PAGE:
Coombs: Reno High teen works to save bears
By Katie Coombs
January 18, 2015
Last year, I had the opportunity to meet many outstanding Nevada teenagers and highlight their success stories. These stories give readers an opportunity to read positive news and provides hope for a better tomorrow watching the exciting lives of these students. My last interview for 2014 was a little different than some of my previous ones and incredibly enjoyable for me. I had the opportunity to talk with Jackson Stoever, a freshman at Reno High School, and am happy for our community that we have someone like him to admire. While only 14 years old, Jackson has already spent several years devoting his life to saving bears and volunteers for the BEAR League every summer.
Jackson is a fourth-generation Nevadan and an active lacrosse player as well as a member of the Speech and Debate team at Reno High. He specializes in one-person plays where students have to write short speeches very quickly. His ability to communicate was evident during our interview and rarely have I come across a young teen that can articulate events as well as Jackson does. He is a solid student and rarely focuses on video games and social media. He sees them as a distraction to his commitment to school and his extracurricular activities and also realizes that it takes his focus away from more important things, and even described them as useless.
Several years ago while living in Truckee, Jackson became aware of a neighbor who was leaving garbage out on a front deck in regular plastic containers. The neighbor had a bear access and do damage to his deck while seeking the food and was able to get a permit to kill the bear. Jackson and his family worked hard to inform all of the neighborhood of proper containers so that the bears wouldn’t be attracted to the garbage, but unfortunately the neighbor with the permit didn’t comply with these requests and the bear ended up losing its life. For Jackson, this was the beginning of a long journey to make a difference protecting bears. He had to wait until he turned 13 to become a volunteer for the BEAR League, and has been volunteering his time ever since.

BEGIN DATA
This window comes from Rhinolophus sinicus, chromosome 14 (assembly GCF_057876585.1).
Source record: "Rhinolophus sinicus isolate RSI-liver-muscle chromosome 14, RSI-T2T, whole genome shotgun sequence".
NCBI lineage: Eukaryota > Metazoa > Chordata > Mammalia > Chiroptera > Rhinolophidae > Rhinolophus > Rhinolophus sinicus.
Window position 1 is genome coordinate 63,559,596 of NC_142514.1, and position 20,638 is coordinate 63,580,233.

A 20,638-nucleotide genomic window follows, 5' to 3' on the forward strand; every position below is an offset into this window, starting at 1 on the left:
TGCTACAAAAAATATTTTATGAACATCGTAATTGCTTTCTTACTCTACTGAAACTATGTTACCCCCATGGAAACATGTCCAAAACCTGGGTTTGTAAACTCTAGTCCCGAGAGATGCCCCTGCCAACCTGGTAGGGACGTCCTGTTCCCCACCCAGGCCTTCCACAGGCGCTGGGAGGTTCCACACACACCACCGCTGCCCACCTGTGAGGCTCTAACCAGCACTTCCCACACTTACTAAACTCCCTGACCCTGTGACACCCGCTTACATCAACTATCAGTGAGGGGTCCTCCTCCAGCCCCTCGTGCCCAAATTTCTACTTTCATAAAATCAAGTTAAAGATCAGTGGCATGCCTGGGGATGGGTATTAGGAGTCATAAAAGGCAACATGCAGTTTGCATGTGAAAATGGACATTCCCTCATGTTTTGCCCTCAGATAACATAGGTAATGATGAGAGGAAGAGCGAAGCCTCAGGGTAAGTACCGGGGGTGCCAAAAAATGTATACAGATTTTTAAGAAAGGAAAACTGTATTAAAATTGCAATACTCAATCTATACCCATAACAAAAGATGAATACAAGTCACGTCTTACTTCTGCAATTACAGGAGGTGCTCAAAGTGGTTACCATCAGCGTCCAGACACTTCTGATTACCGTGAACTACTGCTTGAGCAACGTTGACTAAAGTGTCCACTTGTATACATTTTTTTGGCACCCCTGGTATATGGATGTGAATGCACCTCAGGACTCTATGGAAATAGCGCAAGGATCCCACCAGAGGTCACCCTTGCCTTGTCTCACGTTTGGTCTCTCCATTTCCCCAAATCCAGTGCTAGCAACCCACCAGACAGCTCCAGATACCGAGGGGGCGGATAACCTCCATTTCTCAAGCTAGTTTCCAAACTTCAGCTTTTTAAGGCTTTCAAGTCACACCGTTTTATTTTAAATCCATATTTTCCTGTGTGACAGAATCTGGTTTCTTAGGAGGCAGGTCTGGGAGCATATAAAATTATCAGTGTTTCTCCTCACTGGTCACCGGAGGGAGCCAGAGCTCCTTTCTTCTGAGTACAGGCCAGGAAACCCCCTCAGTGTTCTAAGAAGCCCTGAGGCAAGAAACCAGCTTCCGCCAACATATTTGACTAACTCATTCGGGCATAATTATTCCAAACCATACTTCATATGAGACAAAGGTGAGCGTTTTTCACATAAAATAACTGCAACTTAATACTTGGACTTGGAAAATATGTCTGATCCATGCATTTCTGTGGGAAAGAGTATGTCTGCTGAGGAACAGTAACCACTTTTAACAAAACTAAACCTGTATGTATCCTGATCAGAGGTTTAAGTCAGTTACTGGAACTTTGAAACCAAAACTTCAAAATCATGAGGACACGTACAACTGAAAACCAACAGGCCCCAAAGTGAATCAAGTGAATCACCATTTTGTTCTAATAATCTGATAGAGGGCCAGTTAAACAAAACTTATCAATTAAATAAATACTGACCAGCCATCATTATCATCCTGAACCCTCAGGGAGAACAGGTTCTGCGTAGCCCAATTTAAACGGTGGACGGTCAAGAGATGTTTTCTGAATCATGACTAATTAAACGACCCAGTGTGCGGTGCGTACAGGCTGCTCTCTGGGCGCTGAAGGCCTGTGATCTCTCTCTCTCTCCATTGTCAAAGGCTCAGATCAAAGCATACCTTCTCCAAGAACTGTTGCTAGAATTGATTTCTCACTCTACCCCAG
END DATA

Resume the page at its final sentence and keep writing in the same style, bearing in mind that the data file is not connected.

His dedication to this special cause includes going to town meetings to inform people about how to live near bears, helping injured or orphaned bears, and helping rehabilitate bears of all ages so they can return to their natural home. Due to the drought, Jackson and the other volunteers have been especially busy this year as the bears are coming down into neighborhoods seeking food for the long winter. Many bears have been injured and hit by cars and Jackson even goes on these hard calls to retrieve the dead bears and give them a proper burial. It is hard work and many times requires working late into the night and staying on site at the BEAR League to help care for the animals. Jackson has given up many things that teenagers enjoy (vacations, sleepovers, and time with friends) to devote his time to this special cause.
Jackson’s future goals are to continue traveling and possibly attend James Cook University in Australia. He is interested in studying Politics and Marine Biology and also wants to stay active with the BEAR League. It is always exciting for me to interview students with high achievements in academics and sports, and also very encouraging to see a teenager take on such a special project that is important to the safety of all of us living in environments where bears should be able to thrive. Jackson took the time to send me a thank-you note which he mailed to the Reno Gazette-Journal. I was so deeply touched by that and had never had that occur in all of the interviews I have ever done (adults and teenagers). His parents, Ted and Christine, should be incredibly proud of the fine young man that he is becoming.
I want to continue to meet teenagers that stand out and give us hope that our country has a solid future coming. If you know a teenager that is working hard like Jackson to make a difference in the world, send me an e-mail at firstname.lastname@example.org and I will highlight him or her in a future column. We need our children to continue to read real-life examples of their peers succeeding and making good choices in their complicated world so that they will be motivated to do the same.
(Photo: Provided by Katie Coombs)
Katie Coombs is the host of the radio show “Uncommon Sense with Katie Coombs.”http://www.rgj.com/story/life/2015/01/18/coombs-reno-high-teen-works-save-bears/21953811/